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Sports Related Foot and Ankle Injuries

A special issue of Applied Sciences (ISSN 2076-3417). This special issue belongs to the section "Applied Biosciences and Bioengineering".

Deadline for manuscript submissions: closed (20 May 2024) | Viewed by 6086

Special Issue Editors


E-Mail Website1 Website2
Guest Editor
Orthopaedics and Traumatology Unit, “Maggiore della carità” Hospital, Department of Health Sciences, University of Piemonte Orientale (UPO), Via Solaroli 17, 28100 Novara, Italy
Interests: orthopaedics and traumatology; musculoskeletal system; hand surgery; foot and ankle surgery; regenerative surgery; connective tissue engineering
Special Issues, Collections and Topics in MDPI journals

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Guest Editor
1. Department of Biomedical and Neuromotor Sciences (DIBINEM), Alma Mater Studiorum University of Bologna, 40123 Bologna, Italy
2. 1st Orthopaedic and Traumatologic Clinic, IRCCS Istituto Ortopedico Rizzoli, Via Giulio Cesare Pupilli 1, 40136 Bologna, Italy
Interests: foot and ankle surgery

E-Mail Website
Guest Editor
1. Department of Orthopedics and Trauma Surgery, University of Verona, 37121 Verona, VR, Italy
2. President of the Italian Society of Foot and Ankle (SICP), Parma, Italy
Interests: foot and ankle surgery

Special Issue Information

Dear Colleagues,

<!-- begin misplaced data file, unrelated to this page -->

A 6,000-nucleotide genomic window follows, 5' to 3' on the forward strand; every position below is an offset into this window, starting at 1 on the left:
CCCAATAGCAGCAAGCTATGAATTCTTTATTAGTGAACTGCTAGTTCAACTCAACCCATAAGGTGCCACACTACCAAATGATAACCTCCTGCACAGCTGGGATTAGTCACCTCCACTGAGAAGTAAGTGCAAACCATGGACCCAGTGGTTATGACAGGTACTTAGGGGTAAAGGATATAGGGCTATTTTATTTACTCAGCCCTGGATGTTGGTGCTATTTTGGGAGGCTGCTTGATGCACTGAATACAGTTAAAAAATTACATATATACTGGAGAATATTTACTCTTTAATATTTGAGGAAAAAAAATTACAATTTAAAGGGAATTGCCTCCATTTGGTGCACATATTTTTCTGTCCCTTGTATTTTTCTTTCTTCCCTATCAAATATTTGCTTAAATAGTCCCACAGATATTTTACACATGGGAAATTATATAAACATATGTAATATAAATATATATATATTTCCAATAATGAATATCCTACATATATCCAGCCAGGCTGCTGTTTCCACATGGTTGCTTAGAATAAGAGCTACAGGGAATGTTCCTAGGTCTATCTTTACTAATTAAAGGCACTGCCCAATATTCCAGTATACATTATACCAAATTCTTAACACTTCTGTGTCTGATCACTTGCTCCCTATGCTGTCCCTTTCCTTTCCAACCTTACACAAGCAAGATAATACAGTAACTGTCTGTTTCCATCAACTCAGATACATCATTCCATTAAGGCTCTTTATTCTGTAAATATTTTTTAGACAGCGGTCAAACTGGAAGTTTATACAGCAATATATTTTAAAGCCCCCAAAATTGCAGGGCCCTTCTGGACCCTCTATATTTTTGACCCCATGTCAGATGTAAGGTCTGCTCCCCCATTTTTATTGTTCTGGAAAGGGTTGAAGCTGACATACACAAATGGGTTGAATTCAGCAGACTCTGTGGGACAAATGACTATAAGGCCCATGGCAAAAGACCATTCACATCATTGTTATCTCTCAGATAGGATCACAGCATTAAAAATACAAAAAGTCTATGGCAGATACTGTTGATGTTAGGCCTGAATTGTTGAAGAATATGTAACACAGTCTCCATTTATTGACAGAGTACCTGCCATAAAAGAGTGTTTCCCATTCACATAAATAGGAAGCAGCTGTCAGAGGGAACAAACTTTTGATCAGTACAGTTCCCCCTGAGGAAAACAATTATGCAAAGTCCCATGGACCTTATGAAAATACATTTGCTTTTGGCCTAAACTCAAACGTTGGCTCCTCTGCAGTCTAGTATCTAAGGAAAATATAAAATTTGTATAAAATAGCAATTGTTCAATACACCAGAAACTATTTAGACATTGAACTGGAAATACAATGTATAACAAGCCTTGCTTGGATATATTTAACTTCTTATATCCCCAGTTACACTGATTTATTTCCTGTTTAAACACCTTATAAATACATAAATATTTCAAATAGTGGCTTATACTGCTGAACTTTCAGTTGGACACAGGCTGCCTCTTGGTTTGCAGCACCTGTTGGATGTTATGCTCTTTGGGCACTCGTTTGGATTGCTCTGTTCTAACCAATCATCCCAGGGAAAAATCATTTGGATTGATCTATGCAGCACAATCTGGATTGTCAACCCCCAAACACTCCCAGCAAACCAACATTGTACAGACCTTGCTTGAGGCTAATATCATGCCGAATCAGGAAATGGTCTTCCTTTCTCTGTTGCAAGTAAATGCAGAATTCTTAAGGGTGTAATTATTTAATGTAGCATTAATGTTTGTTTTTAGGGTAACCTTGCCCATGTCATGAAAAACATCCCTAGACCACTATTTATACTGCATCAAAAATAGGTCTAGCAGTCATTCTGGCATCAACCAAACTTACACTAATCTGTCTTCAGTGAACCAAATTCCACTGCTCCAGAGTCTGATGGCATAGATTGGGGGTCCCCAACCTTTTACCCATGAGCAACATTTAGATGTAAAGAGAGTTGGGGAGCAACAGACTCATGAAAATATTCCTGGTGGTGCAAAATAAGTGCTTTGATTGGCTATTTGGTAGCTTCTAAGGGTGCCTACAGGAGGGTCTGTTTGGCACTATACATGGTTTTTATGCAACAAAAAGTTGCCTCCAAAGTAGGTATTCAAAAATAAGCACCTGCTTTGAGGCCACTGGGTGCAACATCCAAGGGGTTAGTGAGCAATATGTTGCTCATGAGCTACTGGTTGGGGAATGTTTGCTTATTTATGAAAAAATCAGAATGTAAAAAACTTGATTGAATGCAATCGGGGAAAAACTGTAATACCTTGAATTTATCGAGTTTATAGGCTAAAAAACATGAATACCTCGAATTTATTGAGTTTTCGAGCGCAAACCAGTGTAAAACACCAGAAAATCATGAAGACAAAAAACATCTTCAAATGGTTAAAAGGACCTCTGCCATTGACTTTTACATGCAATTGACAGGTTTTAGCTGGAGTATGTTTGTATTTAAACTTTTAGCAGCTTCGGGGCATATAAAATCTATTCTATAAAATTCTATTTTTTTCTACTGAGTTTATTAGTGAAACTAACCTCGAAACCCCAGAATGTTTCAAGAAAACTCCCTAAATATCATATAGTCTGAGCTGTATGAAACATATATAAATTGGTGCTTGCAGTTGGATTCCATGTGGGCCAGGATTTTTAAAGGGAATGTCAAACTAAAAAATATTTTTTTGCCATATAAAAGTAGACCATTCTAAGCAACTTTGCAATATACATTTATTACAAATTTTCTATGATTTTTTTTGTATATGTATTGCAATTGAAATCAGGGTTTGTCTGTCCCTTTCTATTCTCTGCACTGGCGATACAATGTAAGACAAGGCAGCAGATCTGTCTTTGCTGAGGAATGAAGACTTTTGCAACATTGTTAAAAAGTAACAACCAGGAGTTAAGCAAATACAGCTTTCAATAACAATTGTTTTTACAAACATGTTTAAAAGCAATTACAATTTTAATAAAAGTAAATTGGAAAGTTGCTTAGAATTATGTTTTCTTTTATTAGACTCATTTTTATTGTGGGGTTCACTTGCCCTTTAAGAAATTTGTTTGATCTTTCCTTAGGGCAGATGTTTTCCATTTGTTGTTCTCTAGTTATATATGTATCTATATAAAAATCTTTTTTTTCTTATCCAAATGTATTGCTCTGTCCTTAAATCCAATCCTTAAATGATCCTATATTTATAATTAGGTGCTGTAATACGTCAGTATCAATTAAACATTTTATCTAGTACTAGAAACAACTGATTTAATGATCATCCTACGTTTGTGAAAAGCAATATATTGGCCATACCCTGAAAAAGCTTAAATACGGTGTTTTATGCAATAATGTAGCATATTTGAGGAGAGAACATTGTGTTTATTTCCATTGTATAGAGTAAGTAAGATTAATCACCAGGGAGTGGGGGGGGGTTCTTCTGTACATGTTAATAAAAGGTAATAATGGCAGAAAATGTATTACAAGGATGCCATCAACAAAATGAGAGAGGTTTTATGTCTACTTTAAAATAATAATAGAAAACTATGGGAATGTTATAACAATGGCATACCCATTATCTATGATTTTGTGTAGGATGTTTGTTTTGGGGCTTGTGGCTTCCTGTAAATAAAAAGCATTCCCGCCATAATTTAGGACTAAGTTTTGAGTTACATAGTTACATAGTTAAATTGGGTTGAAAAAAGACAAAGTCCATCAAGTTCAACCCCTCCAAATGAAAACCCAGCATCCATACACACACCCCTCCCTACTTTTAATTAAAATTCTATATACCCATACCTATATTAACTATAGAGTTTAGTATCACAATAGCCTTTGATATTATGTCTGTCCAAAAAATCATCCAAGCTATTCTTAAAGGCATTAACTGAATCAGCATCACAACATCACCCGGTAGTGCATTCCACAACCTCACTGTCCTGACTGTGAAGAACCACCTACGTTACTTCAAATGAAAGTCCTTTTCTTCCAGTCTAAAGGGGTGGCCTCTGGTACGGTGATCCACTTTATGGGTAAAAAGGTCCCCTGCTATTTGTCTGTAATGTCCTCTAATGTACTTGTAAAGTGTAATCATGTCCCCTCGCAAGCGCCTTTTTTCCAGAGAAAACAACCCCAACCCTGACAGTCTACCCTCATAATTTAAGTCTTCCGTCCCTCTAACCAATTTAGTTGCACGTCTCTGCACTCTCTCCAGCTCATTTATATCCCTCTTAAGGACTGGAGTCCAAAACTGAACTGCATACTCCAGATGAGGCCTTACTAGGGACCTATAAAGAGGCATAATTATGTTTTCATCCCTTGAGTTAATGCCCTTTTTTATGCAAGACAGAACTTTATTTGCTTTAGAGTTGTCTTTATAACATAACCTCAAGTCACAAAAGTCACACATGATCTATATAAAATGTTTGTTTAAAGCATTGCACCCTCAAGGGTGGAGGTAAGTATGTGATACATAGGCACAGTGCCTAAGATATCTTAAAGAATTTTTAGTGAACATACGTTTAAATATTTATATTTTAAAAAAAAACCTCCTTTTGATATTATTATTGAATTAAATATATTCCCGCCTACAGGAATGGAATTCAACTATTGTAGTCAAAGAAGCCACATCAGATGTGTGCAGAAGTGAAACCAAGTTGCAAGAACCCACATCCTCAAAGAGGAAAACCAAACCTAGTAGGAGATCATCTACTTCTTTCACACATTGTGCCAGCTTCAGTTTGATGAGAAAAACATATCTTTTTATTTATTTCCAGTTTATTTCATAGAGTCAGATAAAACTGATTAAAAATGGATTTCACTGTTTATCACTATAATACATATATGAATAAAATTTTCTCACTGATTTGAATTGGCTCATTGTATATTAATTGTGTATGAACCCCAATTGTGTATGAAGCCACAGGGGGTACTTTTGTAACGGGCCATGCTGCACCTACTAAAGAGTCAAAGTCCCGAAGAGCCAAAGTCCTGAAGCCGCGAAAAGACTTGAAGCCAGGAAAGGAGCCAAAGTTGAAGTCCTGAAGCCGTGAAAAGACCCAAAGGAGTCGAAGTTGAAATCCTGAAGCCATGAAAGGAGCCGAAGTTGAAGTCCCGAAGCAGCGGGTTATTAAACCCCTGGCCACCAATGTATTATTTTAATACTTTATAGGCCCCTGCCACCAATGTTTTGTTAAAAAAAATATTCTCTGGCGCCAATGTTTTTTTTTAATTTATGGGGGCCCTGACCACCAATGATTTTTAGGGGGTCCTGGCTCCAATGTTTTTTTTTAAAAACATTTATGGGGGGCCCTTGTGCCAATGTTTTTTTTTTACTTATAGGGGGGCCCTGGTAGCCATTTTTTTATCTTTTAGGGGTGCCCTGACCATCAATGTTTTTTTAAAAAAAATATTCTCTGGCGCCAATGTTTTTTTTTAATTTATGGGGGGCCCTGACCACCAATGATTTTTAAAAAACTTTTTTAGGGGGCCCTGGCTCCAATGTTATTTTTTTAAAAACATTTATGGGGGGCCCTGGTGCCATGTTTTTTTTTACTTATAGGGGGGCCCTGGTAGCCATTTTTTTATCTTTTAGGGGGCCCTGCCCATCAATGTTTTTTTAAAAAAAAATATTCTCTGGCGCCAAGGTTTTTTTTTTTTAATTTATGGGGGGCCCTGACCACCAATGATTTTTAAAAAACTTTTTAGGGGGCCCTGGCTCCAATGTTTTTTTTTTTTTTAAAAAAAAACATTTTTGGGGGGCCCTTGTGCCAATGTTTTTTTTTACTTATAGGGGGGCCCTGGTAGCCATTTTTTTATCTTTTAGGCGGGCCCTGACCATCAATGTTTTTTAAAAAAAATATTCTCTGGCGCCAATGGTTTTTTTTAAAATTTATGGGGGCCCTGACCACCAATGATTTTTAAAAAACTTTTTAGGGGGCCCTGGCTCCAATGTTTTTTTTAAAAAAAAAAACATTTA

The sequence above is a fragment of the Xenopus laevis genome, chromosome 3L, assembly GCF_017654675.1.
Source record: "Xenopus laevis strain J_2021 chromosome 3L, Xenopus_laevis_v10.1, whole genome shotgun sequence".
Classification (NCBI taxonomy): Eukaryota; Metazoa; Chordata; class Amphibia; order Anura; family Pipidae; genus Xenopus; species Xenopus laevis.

This Special Issue aims to address the frequent foot and ankle pathologies due to sporting activities. More and more people practice sports today, and unfortunately, too often without adequate physical preparation. High-level athletes, on the other hand, are pushed to ever greater performances by forcing their feet to the limit of safety. As a result, a multitude of injuries are prevented, diagnosed, and treated on a daily basis. We must consider both macro- and micro-traumas, with their risk factors and the diagnostic and therapeutic paths from conservative orthopedic to regenerative and surgical treatment up to rehabilitation and insurance aspects. Various professional figures can therefore contribute to this Special Issue: orthopedists, traumatologists, podiatrists, physiatrists and physiotherapists, sports doctors, athletic trainers, and anyone who can and wants to deepen one of the countless aspects of this relevant challenge to sports injuries of the foot and ankle. Both original research articles and literature reviews are welcome. We look forward to your contribution.

Prof. Dr. Massimiliano Leigheb
Prof. Dr. Antonio Mazzotti
Prof. Dr. Elena Manuela Samaila
Guest Editors

Manuscript Submission Information